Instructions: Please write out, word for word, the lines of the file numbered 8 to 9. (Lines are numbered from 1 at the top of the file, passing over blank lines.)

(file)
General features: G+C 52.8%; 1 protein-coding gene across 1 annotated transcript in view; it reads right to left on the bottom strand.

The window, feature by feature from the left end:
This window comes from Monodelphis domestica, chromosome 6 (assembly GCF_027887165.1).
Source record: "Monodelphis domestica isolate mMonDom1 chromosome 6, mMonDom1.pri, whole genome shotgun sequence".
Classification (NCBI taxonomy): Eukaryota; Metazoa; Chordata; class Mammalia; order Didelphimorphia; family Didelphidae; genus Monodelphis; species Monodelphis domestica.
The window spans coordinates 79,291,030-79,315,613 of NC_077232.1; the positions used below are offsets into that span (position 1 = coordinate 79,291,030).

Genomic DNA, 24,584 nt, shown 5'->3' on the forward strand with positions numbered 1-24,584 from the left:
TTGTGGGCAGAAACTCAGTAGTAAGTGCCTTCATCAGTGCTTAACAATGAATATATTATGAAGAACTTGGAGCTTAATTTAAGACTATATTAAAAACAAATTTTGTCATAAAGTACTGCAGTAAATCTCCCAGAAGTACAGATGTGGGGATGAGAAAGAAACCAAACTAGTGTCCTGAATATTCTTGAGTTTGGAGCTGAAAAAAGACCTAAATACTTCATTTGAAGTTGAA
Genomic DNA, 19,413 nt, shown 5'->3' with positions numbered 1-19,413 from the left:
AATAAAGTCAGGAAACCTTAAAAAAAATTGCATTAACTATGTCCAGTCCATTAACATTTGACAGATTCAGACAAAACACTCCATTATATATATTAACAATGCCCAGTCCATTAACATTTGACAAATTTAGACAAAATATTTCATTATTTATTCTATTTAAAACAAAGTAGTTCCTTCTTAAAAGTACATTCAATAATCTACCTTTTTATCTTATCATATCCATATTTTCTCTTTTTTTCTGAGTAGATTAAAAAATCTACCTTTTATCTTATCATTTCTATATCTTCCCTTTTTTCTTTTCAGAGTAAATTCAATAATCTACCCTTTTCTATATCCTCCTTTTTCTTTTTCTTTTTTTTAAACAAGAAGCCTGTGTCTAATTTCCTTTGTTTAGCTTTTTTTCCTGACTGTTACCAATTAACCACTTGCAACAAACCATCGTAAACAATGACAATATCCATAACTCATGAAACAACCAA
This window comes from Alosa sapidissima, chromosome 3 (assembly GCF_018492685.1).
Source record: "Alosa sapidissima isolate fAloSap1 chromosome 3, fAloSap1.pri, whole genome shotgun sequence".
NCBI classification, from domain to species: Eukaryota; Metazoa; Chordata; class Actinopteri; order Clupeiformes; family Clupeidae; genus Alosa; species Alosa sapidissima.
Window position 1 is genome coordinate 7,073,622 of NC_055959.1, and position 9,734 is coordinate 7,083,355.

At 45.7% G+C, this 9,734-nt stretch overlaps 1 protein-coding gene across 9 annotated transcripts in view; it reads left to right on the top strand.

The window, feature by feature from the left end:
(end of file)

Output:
TTGTGGGCAGAAACTCAGTAGTAAGTGCCTTCATCAGTGCTTAACAATGAATATATTATGAAGAACTTGGAGCTTAATTTAAGACTATATTAAAAACAAATTTTGTCATAAAGTACTGCAGTAAATCTCCCAGAAGTACAGATGTGGGGATGAGAAAGAAACCAAACTAGTGTCCTGAATATTCTTGAGTTTGGAGCTGAAAAAAGACCTAAATACTTCATTTGAAGTTGAA
Genomic DNA, 19,413 nt, shown 5'->3' with positions numbered 1-19,413 from the left: